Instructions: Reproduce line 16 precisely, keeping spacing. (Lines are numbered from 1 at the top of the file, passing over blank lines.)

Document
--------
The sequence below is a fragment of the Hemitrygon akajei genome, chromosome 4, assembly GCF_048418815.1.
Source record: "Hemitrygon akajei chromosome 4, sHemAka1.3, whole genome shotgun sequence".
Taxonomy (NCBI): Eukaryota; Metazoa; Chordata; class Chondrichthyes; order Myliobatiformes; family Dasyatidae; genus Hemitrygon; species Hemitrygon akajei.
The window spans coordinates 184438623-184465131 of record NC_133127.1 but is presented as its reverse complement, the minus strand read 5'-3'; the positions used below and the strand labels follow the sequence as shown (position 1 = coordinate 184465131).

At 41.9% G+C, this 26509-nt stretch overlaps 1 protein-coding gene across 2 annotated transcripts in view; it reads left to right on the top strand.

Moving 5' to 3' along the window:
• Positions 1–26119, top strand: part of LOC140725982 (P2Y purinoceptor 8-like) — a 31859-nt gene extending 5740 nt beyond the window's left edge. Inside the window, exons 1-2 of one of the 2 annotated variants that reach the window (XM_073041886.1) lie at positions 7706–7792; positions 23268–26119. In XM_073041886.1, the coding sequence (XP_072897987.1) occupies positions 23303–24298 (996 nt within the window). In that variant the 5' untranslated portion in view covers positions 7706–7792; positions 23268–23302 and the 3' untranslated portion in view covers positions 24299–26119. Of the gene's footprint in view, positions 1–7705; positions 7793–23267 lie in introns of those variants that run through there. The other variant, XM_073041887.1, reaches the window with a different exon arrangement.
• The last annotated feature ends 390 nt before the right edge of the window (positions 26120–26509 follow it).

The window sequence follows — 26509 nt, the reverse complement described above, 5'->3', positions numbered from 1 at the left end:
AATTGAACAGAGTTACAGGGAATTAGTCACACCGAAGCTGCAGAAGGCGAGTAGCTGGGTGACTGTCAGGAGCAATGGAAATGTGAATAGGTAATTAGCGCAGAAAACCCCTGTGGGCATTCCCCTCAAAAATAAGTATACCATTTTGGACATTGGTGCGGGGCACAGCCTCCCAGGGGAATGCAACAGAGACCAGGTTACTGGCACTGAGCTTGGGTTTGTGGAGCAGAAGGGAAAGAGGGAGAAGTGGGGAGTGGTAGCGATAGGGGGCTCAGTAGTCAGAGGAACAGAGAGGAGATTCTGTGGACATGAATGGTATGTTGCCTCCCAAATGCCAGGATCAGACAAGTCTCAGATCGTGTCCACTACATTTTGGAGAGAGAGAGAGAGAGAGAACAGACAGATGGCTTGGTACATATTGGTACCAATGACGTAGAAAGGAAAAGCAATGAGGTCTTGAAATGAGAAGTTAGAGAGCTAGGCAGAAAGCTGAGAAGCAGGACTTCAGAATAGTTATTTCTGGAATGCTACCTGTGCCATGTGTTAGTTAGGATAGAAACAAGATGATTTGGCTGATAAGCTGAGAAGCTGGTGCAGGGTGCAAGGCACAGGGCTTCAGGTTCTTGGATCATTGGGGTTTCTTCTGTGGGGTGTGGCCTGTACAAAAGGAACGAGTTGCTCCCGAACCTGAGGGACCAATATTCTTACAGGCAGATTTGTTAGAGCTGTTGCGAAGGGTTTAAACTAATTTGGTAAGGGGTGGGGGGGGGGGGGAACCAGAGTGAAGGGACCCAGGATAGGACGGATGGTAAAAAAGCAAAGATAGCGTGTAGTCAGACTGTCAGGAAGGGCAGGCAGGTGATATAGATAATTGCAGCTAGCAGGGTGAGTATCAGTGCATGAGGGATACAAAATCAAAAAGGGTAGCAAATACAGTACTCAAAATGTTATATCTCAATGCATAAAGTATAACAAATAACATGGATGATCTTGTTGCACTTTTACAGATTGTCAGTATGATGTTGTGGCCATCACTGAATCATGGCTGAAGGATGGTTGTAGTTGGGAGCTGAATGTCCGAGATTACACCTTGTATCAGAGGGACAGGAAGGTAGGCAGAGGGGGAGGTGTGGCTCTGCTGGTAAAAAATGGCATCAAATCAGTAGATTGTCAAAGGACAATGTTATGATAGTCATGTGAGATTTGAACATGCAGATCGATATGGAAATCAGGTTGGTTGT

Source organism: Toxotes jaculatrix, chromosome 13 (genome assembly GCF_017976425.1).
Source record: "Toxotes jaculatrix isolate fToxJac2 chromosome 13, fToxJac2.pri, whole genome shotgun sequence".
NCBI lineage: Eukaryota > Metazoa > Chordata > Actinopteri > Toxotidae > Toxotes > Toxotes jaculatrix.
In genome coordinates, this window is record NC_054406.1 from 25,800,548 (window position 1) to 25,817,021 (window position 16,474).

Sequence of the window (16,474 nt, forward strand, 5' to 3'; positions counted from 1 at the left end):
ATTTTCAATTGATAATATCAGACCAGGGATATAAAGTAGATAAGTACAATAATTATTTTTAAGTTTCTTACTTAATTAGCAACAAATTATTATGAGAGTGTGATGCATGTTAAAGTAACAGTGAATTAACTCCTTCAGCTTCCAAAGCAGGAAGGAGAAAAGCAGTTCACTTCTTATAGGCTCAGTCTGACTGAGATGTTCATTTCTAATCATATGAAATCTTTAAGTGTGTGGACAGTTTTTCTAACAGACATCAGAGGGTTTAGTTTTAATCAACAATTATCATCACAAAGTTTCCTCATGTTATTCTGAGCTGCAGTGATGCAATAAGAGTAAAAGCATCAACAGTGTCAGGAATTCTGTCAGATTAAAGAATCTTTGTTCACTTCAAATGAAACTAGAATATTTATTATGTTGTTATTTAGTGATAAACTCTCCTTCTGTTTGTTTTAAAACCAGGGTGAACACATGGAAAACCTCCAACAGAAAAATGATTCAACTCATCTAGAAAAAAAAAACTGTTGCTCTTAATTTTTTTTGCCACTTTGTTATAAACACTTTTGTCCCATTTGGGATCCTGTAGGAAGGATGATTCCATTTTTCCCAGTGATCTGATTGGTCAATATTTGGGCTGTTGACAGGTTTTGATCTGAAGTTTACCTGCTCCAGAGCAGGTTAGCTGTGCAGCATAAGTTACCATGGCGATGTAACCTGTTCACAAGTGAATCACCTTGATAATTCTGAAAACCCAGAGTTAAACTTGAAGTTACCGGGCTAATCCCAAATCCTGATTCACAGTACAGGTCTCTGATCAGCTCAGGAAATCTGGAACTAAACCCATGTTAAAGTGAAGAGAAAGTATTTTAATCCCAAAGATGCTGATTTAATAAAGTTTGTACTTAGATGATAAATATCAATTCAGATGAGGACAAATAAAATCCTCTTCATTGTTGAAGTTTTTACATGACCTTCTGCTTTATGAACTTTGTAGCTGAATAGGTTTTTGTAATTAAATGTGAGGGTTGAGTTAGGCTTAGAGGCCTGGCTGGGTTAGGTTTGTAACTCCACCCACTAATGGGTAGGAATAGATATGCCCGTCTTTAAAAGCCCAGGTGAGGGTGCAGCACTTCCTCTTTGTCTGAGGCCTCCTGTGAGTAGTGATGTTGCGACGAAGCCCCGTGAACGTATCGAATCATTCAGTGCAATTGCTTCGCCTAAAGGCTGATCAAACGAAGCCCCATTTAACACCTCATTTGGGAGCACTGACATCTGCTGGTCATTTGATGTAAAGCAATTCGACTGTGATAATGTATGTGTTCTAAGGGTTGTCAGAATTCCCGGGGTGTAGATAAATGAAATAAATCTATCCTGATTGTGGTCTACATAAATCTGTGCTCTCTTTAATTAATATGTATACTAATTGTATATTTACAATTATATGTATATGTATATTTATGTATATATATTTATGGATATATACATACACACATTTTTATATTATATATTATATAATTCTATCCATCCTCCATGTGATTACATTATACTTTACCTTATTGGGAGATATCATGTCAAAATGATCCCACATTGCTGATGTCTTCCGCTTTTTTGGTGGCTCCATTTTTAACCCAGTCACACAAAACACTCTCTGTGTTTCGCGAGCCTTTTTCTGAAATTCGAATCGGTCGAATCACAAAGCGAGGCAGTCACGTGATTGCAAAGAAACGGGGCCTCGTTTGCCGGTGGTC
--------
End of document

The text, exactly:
ATTTTCAATTGATAATATCAGACCAGGGATATAAAGTAGATAAGTACAATAATTATTTTTAAGTTTCTTACTTAATTAGCAACAAATTATTATGAGAGTGTGATGCATGTTAAAGTAACAGTGAATTAACTCCTTCAGCTTCCAAAGCAGGAAGGAGAAAAGCAGTTCACTTCTTATAGGCTCAGTCTGACTGAGATGTTCATTTCTAATCATATGAAATCTTTAAGTGTGTGGACAGTTTTTCTAACAGACATCAGAGGGTTTAGTTTTAATCAACAATTATCATCACAAAGTTTCCTCATGTTATTCTGAGCTGCAGTGATGCAATAAGAGTAAAAGCATCAACAGTGTCAGGAATTCTGTCAGATTAAAGAATCTTTGTTCACTTCAAATGAAACTAGAATATTTATTATGTTGTTATTTAGTGATAAACTCTCCTTCTGTTTGTTTTAAAACCAGGGTGAACACATGGAAAACCTCCAACAGAAAAATGATTCAACTCATCTAGAAAAAAAAAACTGTTGCTCTTAATTTTTTTTGCCACTTTGTTATAAACACTTTTGTCCCATTTGGGATCCTGTAGGAAGGATGATTCCATTTTTCCCAGTGATCTGATTGGTCAATATTTGGGCTGTTGACAGGTTTTGATCTGAAGTTTACCTGCTCCAGAGCAGGTTAGCTGTGCAGCATAAGTTACCATGGCGATGTAACCTGTTCACAAGTGAATCACCTTGATAATTCTGAAAACCCAGAGTTAAACTTGAAGTTACCGGGCTAATCCCAAATCCTGATTCACAGTACAGGTCTCTGATCAGCTCAGGAAATCTGGAACTAAACCCATGTTAAAGTGAAGAGAAAGTATTTTAATCCCAAAGATGCTGATTTAATAAAGTTTGTACTTAGATGATAAATATCAATTCAGATGAGGACAAATAAAATCCTCTTCATTGTTGAAGTTTTTACATGACCTTCTGCTTTATGAACTTTGTAGCTGAATAGGTTTTTGTAATTAAATGTGAGGGTTGAGTTAGGCTTAGAGGCCTGGCTGGGTTAGGTTTGTAACTCCACCCACTAATGGGTAGGAATAGATATGCCCGTCTTTAAAAGCCCAGGTGAGGGTGCAGCACTTCCTCTTTGTCTGAGGCCTCCTGTGAGTAGTGATGTTGCGACGAAGCCCCGTGAACGTATCGAATCATTCAGTGCAATTGCTTCGCCTAAAGGCTGATCAAACGAAGCCCCATTTAACACCTCATTTGGGAGCACTGACATCTGCTGGTCATTTGATGTAAAGCAATTCGACTGTGATAATGTATGTGTTCTAAGGGTTGTCAGAATTCCCGGGGTGTAGATAAATGAAATAAATCTATCCTGATTGTGGTCTACATAAATCTGTGCTCTCTTTAATTAATATGTATACTAATTGTATATTTACAATTATATGTATATGTATATTTATGTATATATATTTATGGATATATACATACACACATTTTTATATTATATATTATATAATTCTATCCATCCTCCATGTGATTACATTATACTTTACCTTATTGGGAGATATCATGTCAAAATGATCCCACATTGCTGATGTCTTCCGCTTTTTTGGTGGCTCCATTTTTAACCCAGTCACACAAAACACTCTCTGTGTTTCGCGAGCCTTTTTCTGAAATTCGAATCGGTCGAATCACAAAGCGAGGCAGTCACGTGATTGCAAAGAAACGGGGCCTCGTTTGCCGGTGGTC